Lafayette College’s trove of letters from Lafayette to George Washington provides a window into early America
By Bryan Hay
The Marquis de Lafayette corresponded with the first seven U.S. presidents, but he devoted most of his paper and ink to George Washington, who received hundreds of letters from his young protégé that today provide a real-time glimpse into early American history.
In its Special Collections, Lafayette College maintains the largest single repository of letters by Lafayette to Washington, from the earliest ones written from Valley Forge in 1777 to the 1790 letter by which Lafayette sends to Washington the key to the Bastille.
It’s one of the most important collections of high-level correspondence from early America, ranking alongside the John and Abigail Adams letters and the rich dialogue between Adams and Thomas Jefferson in their later years, says Thomas Lannon, Lafayette’s director of special collections and college archives.
With a look to Presidents Day, Lannon has reexamined the well-preserved letters written on thick, sturdy cotton rag parchment with penetrating iron gall ink, some of which include notes in Washington’s hand indicating how he would respond to Lafayette.
Donated to the College in 1943 by Helen Fahnstock Hubbard of New York, all of the letters are written in English, with approximately half sent from military camps in America and half from France; 81 of them are docketed in Washington’s hand, usually on the reverse of the last sheet, with the note “From Marq. de la Fayette” and date of the letter.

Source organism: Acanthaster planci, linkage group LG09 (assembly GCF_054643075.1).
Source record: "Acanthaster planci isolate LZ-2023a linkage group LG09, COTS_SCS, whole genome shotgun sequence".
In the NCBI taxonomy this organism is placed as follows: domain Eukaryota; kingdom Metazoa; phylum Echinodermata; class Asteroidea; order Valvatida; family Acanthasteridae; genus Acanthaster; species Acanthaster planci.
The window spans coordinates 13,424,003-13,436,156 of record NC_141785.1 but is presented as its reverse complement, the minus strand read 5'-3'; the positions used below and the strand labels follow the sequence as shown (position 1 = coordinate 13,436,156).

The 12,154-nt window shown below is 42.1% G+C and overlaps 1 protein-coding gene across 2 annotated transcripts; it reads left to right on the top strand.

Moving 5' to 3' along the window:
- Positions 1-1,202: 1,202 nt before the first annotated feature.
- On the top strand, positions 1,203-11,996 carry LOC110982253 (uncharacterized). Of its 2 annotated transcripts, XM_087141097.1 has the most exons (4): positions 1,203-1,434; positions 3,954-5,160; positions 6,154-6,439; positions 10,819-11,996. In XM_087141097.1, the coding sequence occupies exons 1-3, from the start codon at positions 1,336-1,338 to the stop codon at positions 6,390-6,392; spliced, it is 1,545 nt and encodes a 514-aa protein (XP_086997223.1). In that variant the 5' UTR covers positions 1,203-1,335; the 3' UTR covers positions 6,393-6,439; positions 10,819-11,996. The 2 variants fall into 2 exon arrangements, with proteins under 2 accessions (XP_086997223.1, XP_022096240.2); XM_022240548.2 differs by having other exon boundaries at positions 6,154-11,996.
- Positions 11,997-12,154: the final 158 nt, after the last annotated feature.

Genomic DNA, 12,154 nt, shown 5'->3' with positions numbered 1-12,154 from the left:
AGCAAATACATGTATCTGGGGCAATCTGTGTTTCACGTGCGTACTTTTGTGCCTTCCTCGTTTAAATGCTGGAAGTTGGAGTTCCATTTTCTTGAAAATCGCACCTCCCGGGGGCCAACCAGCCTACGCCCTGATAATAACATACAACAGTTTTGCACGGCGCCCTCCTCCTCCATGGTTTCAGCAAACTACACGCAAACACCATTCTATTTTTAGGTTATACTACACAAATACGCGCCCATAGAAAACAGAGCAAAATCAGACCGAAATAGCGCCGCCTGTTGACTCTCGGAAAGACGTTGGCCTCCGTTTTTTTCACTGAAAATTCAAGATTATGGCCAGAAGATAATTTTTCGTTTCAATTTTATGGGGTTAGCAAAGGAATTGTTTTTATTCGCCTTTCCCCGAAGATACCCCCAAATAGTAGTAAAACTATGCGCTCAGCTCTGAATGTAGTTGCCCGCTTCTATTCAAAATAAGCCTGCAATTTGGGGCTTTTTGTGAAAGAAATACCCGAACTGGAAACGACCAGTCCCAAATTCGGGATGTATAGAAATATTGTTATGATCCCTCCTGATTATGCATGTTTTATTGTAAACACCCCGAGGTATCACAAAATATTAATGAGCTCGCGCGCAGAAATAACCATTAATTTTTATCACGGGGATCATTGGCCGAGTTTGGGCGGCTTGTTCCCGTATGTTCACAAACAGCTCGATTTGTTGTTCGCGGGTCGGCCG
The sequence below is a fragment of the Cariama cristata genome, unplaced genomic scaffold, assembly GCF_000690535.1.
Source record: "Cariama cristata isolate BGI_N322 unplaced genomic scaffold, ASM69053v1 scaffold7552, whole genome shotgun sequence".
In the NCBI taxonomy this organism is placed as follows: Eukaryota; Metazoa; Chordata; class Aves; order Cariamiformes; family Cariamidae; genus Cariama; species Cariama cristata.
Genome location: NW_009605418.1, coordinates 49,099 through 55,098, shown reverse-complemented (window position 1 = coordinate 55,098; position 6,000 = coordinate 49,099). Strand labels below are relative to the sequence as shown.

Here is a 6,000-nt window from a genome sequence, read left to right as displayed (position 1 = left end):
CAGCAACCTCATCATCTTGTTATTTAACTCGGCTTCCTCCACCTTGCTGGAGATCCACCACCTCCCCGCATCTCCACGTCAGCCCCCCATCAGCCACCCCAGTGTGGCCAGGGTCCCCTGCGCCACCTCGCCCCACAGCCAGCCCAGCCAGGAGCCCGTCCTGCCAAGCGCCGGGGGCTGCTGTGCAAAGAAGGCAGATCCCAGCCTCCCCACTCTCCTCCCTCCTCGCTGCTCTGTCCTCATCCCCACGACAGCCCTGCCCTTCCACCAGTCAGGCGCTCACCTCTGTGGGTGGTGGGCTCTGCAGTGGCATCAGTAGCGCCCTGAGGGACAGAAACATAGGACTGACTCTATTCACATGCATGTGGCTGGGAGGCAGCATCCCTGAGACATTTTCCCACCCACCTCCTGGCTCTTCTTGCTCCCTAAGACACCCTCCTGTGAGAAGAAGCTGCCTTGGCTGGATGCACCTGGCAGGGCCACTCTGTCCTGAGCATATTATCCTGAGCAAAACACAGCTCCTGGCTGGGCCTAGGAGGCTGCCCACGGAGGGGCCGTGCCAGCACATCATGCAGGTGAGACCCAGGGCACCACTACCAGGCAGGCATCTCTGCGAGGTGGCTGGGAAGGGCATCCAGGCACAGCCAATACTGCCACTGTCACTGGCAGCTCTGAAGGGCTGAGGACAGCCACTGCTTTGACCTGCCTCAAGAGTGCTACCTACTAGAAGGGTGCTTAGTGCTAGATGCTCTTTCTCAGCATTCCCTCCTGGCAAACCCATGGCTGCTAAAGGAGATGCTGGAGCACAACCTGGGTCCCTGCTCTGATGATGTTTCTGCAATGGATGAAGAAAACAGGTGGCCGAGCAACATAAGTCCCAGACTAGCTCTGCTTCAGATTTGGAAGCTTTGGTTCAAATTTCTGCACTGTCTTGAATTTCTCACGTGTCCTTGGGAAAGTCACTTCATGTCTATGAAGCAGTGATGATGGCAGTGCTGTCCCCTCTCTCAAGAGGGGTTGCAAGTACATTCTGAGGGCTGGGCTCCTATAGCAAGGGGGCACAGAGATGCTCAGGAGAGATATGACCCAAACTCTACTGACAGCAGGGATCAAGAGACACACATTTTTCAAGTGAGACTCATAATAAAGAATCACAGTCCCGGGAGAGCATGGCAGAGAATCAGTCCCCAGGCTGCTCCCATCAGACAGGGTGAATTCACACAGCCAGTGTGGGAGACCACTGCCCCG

The letters had been returned to Lafayette from Mount Vernon by Washington’s nephew, Bushrod Washington, in response to a request from Lafayette himself in 1811.
In his Dec. 15, 1811, letter to Bushrod Washington, Lafayette lamented the loss of his papers “in the revolutionary storms of Europe” and asked that his letters and copies of Gen. Washington’s letters be sent to him, Lannon says. These letters remained at Lafayette’s home outside Paris until after World War I, when they were sold to Hubbard.
Seven letters written during the Revolutionary War contain deciphering of Lafayette’s military code in Washington’s hand. Lafayette indicates locations of military forces using a coded numbering system, and Washington’s deciphering of the code appears above each number within the manuscripts.
“This was high ranking diplomatic correspondence wherein the fate of a fledgling nation unfolded,” Lannon says. “It was top secret correspondence as well.
“These letters between Lafayette and Washington, written primarily during the War for Independence, are valuable primary sources describing military strategies employed by the American and French forces against the British,” he says. “Lafayette wrote Washington, whom he considered a father figure, far more often than he wrote the other presidents.”
Compared to letters he wrote to other presidents and prominent figures of the time, the ones to Washington are more epistolary and reveal a deep respect, he says.
Lannon identified some of his favorite excerpts from the letters:
Notes: This is an early letter, the English is a bit broken, and stirring for its patriotism and zeal knowing where their friendship would lead.